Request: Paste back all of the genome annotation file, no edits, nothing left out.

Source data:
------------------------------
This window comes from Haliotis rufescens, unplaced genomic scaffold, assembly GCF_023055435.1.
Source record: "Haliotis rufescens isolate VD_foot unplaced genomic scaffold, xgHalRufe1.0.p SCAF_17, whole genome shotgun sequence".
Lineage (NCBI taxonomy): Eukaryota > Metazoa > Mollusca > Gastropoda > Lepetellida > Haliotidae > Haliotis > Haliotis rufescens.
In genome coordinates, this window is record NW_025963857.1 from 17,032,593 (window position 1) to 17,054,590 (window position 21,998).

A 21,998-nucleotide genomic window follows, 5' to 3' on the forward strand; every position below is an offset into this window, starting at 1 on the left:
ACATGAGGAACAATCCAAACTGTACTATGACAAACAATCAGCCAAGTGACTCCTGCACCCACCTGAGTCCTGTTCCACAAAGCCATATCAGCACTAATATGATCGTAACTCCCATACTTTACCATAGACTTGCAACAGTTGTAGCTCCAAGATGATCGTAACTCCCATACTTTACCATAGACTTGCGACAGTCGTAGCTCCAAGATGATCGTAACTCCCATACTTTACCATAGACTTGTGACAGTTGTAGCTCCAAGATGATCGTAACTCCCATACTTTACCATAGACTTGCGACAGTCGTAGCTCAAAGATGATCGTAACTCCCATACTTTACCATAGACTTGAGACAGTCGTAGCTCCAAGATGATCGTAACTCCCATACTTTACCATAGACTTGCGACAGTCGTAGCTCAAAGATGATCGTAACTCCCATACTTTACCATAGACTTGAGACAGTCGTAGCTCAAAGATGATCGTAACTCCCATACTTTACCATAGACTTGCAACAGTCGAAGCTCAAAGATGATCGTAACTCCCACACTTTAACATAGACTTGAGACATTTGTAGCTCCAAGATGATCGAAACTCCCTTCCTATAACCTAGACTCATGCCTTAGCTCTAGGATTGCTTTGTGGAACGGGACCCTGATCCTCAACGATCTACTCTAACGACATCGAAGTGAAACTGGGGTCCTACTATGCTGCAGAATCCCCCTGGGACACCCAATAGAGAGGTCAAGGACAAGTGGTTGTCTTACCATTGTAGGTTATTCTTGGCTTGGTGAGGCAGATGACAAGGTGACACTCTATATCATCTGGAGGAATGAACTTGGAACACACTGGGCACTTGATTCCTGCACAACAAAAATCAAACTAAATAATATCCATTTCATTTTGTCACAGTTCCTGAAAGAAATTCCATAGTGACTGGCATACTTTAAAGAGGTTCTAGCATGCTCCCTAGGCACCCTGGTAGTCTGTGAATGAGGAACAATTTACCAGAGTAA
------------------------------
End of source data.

This window comes from Haliotis rufescens, unplaced genomic scaffold, assembly GCF_023055435.1.
Source record: "Haliotis rufescens isolate VD_foot unplaced genomic scaffold, xgHalRufe1.0.p SCAF_17, whole genome shotgun sequence".
Lineage (NCBI taxonomy): Eukaryota > Metazoa > Mollusca > Gastropoda > Lepetellida > Haliotidae > Haliotis > Haliotis rufescens.
In genome coordinates, this window is record NW_025963857.1 from 17,032,593 (window position 1) to 17,054,590 (window position 21,998).

A 21,998-nucleotide genomic window follows, 5' to 3' on the forward strand; every position below is an offset into this window, starting at 1 on the left:
ACATGAGGAACAATCCAAACTGTACTATGACAAACAATCAGCCAAGTGACTCCTGCACCCACCTGAGTCCTGTTCCACAAAGCCATATCAGCACTAATATGATCGTAACTCCCATACTTTACCATAGACTTGCAACAGTTGTAGCTCCAAGATGATCGTAACTCCCATACTTTACCATAGACTTGCGACAGTCGTAGCTCCAAGATGATCGTAACTCCCATACTTTACCATAGACTTGTGACAGTTGTAGCTCCAAGATGATCGTAACTCCCATACTTTACCATAGACTTGCGACAGTCGTAGCTCAAAGATGATCGTAACTCCCATACTTTACCATAGACTTGAGACAGTCGTAGCTCCAAGATGATCGTAACTCCCATACTTTACCATAGACTTGCGACAGTCGTAGCTCAAAGATGATCGTAACTCCCATACTTTACCATAGACTTGAGACAGTCGTAGCTCAAAGATGATCGTAACTCCCATACTTTACCATAGACTTGCAACAGTCGAAGCTCAAAGATGATCGTAACTCCCACACTTTAACATAGACTTGAGACATTTGTAGCTCCAAGATGATCGAAACTCCCTTCCTATAACCTAGACTCATGCCTTAGCTCTAGGATTGCTTTGTGGAACGGGACCCTGATCCTCAACGATCTACTCTAACGACATCGAAGTGAAACTGGGGTCCTACTATGCTGCAGAATCCCCCTGGGACACCCAATAGAGAGGTCAAGGACAAGTGGTTGTCTTACCATTGTAGGTTATTCTTGGCTTGGTGAGGCAGATGACAAGGTGACACTCTATATCATCTGGAGGAATGAACTTGGAACACACTGGGCACTTGATTCCTGCACAACAAAAATCAAACTAAATAATATCCATTTCATTTTGTCACAGTTCCTGAAAGAAATTCCATAGTGACTGGCATACTTTAAAGAGGTTCTAGCATGCTCCCTAGGCACCCTGGTAGTCTGTGAATGAGGAACAATTTACCAGAGTAA